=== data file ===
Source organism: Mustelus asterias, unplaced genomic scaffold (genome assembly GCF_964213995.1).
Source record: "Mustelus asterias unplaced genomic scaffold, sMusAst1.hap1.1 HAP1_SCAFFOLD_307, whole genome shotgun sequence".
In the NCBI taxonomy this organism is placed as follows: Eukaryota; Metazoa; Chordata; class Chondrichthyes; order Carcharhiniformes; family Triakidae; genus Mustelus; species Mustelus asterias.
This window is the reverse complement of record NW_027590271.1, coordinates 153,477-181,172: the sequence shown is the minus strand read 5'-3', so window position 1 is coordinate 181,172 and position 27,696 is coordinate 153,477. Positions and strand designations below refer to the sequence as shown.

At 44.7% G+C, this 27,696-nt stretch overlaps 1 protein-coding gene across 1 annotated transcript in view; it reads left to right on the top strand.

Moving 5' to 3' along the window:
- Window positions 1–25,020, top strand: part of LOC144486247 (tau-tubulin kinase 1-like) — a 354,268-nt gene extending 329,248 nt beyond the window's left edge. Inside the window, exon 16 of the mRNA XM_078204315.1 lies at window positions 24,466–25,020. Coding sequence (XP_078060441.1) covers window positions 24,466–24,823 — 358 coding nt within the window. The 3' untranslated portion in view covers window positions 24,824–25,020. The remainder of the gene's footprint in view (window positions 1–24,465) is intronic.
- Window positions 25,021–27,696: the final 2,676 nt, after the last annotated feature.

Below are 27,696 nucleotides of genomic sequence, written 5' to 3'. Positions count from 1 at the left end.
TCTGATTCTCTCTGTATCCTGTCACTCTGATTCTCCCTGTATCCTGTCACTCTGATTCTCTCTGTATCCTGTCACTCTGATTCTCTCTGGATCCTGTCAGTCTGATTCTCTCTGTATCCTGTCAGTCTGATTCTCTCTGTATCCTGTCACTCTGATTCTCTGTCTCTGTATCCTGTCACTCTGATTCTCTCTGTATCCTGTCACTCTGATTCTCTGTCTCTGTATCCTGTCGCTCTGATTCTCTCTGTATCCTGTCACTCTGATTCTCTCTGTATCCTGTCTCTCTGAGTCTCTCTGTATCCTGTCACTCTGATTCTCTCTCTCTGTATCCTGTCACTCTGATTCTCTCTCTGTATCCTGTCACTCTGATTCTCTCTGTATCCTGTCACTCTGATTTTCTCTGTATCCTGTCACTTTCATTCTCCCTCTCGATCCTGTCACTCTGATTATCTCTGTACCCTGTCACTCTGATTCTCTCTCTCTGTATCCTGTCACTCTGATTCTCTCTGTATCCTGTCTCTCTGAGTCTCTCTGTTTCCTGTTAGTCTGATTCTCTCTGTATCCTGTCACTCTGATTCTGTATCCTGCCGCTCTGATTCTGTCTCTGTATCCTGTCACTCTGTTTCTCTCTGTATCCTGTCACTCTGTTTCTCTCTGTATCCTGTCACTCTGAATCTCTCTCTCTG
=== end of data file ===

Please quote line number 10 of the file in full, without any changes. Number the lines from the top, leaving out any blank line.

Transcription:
TCTGATTCTCTCTGTATCCTGTCACTCTGATTCTCCCTGTATCCTGTCACTCTGATTCTCTCTGTATCCTGTCACTCTGATTCTCTCTGGATCCTGTCAGTCTGATTCTCTCTGTATCCTGTCAGTCTGATTCTCTCTGTATCCTGTCACTCTGATTCTCTGTCTCTGTATCCTGTCACTCTGATTCTCTCTGTATCCTGTCACTCTGATTCTCTGTCTCTGTATCCTGTCGCTCTGATTCTCTCTGTATCCTGTCACTCTGATTCTCTCTGTATCCTGTCTCTCTGAGTCTCTCTGTATCCTGTCACTCTGATTCTCTCTCTCTGTATCCTGTCACTCTGATTCTCTCTCTGTATCCTGTCACTCTGATTCTCTCTGTATCCTGTCACTCTGATTTTCTCTGTATCCTGTCACTTTCATTCTCCCTCTCGATCCTGTCACTCTGATTATCTCTGTACCCTGTCACTCTGATTCTCTCTCTCTGTATCCTGTCACTCTGATTCTCTCTGTATCCTGTCTCTCTGAGTCTCTCTGTTTCCTGTTAGTCTGATTCTCTCTGTATCCTGTCACTCTGATTCTGTATCCTGCCGCTCTGATTCTGTCTCTGTATCCTGTCACTCTGTTTCTCTCTGTATCCTGTCACTCTGTTTCTCTCTGTATCCTGTCACTCTGAATCTCTCTCTCTG